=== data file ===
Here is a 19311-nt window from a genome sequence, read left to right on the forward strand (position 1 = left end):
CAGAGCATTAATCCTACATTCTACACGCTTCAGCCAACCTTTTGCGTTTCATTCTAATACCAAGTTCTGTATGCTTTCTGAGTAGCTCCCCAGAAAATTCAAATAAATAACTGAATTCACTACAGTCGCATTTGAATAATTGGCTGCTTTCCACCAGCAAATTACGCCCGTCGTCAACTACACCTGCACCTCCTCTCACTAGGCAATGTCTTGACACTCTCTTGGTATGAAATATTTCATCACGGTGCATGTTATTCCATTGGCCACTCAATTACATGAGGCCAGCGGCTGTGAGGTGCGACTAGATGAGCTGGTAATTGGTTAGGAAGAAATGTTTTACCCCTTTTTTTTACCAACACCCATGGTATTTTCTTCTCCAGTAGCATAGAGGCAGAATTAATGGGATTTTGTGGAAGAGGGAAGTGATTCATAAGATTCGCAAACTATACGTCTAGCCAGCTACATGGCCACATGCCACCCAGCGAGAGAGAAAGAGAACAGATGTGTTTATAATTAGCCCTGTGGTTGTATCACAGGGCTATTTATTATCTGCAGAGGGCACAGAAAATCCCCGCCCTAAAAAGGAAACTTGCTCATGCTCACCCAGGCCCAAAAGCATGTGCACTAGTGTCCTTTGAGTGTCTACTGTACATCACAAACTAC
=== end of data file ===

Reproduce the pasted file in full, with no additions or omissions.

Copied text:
Here is a 19311-nt window from a genome sequence, read left to right on the forward strand (position 1 = left end):
CAGAGCATTAATCCTACATTCTACACGCTTCAGCCAACCTTTTGCGTTTCATTCTAATACCAAGTTCTGTATGCTTTCTGAGTAGCTCCCCAGAAAATTCAAATAAATAACTGAATTCACTACAGTCGCATTTGAATAATTGGCTGCTTTCCACCAGCAAATTACGCCCGTCGTCAACTACACCTGCACCTCCTCTCACTAGGCAATGTCTTGACACTCTCTTGGTATGAAATATTTCATCACGGTGCATGTTATTCCATTGGCCACTCAATTACATGAGGCCAGCGGCTGTGAGGTGCGACTAGATGAGCTGGTAATTGGTTAGGAAGAAATGTTTTACCCCTTTTTTTTACCAACACCCATGGTATTTTCTTCTCCAGTAGCATAGAGGCAGAATTAATGGGATTTTGTGGAAGAGGGAAGTGATTCATAAGATTCGCAAACTATACGTCTAGCCAGCTACATGGCCACATGCCACCCAGCGAGAGAGAAAGAGAACAGATGTGTTTATAATTAGCCCTGTGGTTGTATCACAGGGCTATTTATTATCTGCAGAGGGCACAGAAAATCCCCGCCCTAAAAAGGAAACTTGCTCATGCTCACCCAGGCCCAAAAGCATGTGCACTAGTGTCCTTTGAGTGTCTACTGTACATCACAAACTAC